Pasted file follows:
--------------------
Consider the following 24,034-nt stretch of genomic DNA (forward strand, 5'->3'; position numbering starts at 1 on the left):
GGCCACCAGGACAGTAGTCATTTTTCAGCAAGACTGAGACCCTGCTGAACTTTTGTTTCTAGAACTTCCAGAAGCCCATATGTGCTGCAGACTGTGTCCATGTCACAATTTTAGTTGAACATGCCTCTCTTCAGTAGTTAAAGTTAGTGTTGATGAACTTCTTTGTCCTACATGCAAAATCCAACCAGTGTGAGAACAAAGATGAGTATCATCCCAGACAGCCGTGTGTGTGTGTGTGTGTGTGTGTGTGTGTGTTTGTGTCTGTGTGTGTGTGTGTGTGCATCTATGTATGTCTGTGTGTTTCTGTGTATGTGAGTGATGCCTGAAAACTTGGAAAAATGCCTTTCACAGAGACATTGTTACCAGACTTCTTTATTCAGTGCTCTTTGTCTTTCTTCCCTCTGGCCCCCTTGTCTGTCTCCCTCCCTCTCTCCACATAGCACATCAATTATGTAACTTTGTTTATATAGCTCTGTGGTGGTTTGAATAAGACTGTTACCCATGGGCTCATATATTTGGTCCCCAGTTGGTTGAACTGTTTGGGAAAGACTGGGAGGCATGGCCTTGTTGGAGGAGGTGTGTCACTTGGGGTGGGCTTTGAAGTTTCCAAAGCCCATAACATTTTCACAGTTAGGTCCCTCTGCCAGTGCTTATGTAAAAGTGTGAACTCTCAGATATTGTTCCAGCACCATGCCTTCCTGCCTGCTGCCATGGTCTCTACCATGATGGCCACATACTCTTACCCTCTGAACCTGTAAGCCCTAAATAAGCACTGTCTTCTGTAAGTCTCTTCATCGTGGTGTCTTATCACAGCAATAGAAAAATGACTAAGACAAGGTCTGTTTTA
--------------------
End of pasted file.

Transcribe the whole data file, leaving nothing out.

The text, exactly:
Consider the following 24,034-nt stretch of genomic DNA (forward strand, 5'->3'; position numbering starts at 1 on the left):
GGCCACCAGGACAGTAGTCATTTTTCAGCAAGACTGAGACCCTGCTGAACTTTTGTTTCTAGAACTTCCAGAAGCCCATATGTGCTGCAGACTGTGTCCATGTCACAATTTTAGTTGAACATGCCTCTCTTCAGTAGTTAAAGTTAGTGTTGATGAACTTCTTTGTCCTACATGCAAAATCCAACCAGTGTGAGAACAAAGATGAGTATCATCCCAGACAGCCGTGTGTGTGTGTGTGTGTGTGTGTGTGTGTGTTTGTGTCTGTGTGTGTGTGTGTGTGCATCTATGTATGTCTGTGTGTTTCTGTGTATGTGAGTGATGCCTGAAAACTTGGAAAAATGCCTTTCACAGAGACATTGTTACCAGACTTCTTTATTCAGTGCTCTTTGTCTTTCTTCCCTCTGGCCCCCTTGTCTGTCTCCCTCCCTCTCTCCACATAGCACATCAATTATGTAACTTTGTTTATATAGCTCTGTGGTGGTTTGAATAAGACTGTTACCCATGGGCTCATATATTTGGTCCCCAGTTGGTTGAACTGTTTGGGAAAGACTGGGAGGCATGGCCTTGTTGGAGGAGGTGTGTCACTTGGGGTGGGCTTTGAAGTTTCCAAAGCCCATAACATTTTCACAGTTAGGTCCCTCTGCCAGTGCTTATGTAAAAGTGTGAACTCTCAGATATTGTTCCAGCACCATGCCTTCCTGCCTGCTGCCATGGTCTCTACCATGATGGCCACATACTCTTACCCTCTGAACCTGTAAGCCCTAAATAAGCACTGTCTTCTGTAAGTCTCTTCATCGTGGTGTCTTATCACAGCAATAGAAAAATGACTAAGACAAGGTCTGTTTTA